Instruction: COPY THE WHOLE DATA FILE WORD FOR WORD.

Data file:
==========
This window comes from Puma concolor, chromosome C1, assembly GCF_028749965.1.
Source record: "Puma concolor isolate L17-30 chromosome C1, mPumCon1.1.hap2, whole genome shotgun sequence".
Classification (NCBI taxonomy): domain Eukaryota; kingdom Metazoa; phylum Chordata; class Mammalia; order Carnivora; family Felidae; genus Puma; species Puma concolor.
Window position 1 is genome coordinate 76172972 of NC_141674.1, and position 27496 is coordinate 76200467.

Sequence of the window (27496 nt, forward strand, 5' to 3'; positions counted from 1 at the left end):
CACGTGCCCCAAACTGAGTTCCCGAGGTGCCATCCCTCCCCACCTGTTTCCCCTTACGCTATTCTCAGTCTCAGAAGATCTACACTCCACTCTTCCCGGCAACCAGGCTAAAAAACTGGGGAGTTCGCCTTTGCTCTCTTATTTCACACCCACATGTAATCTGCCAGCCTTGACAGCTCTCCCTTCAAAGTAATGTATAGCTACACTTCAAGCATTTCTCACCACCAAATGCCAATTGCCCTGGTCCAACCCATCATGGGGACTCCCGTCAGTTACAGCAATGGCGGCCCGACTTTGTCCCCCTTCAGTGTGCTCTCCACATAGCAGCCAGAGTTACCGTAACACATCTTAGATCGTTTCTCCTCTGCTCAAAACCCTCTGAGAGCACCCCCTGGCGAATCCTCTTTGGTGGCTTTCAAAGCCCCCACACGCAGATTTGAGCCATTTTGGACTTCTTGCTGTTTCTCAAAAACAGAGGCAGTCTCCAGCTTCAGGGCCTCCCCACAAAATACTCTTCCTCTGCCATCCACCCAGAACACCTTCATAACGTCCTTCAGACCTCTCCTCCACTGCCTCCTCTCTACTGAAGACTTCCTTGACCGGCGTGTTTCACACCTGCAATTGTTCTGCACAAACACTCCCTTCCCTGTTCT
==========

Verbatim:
This window comes from Puma concolor, chromosome C1, assembly GCF_028749965.1.
Source record: "Puma concolor isolate L17-30 chromosome C1, mPumCon1.1.hap2, whole genome shotgun sequence".
Classification (NCBI taxonomy): domain Eukaryota; kingdom Metazoa; phylum Chordata; class Mammalia; order Carnivora; family Felidae; genus Puma; species Puma concolor.
Window position 1 is genome coordinate 76172972 of NC_141674.1, and position 27496 is coordinate 76200467.

Sequence of the window (27496 nt, forward strand, 5' to 3'; positions counted from 1 at the left end):
CACGTGCCCCAAACTGAGTTCCCGAGGTGCCATCCCTCCCCACCTGTTTCCCCTTACGCTATTCTCAGTCTCAGAAGATCTACACTCCACTCTTCCCGGCAACCAGGCTAAAAAACTGGGGAGTTCGCCTTTGCTCTCTTATTTCACACCCACATGTAATCTGCCAGCCTTGACAGCTCTCCCTTCAAAGTAATGTATAGCTACACTTCAAGCATTTCTCACCACCAAATGCCAATTGCCCTGGTCCAACCCATCATGGGGACTCCCGTCAGTTACAGCAATGGCGGCCCGACTTTGTCCCCCTTCAGTGTGCTCTCCACATAGCAGCCAGAGTTACCGTAACACATCTTAGATCGTTTCTCCTCTGCTCAAAACCCTCTGAGAGCACCCCCTGGCGAATCCTCTTTGGTGGCTTTCAAAGCCCCCACACGCAGATTTGAGCCATTTTGGACTTCTTGCTGTTTCTCAAAAACAGAGGCAGTCTCCAGCTTCAGGGCCTCCCCACAAAATACTCTTCCTCTGCCATCCACCCAGAACACCTTCATAACGTCCTTCAGACCTCTCCTCCACTGCCTCCTCTCTACTGAAGACTTCCTTGACCGGCGTGTTTCACACCTGCAATTGTTCTGCACAAACACTCCCTTCCCTGTTCT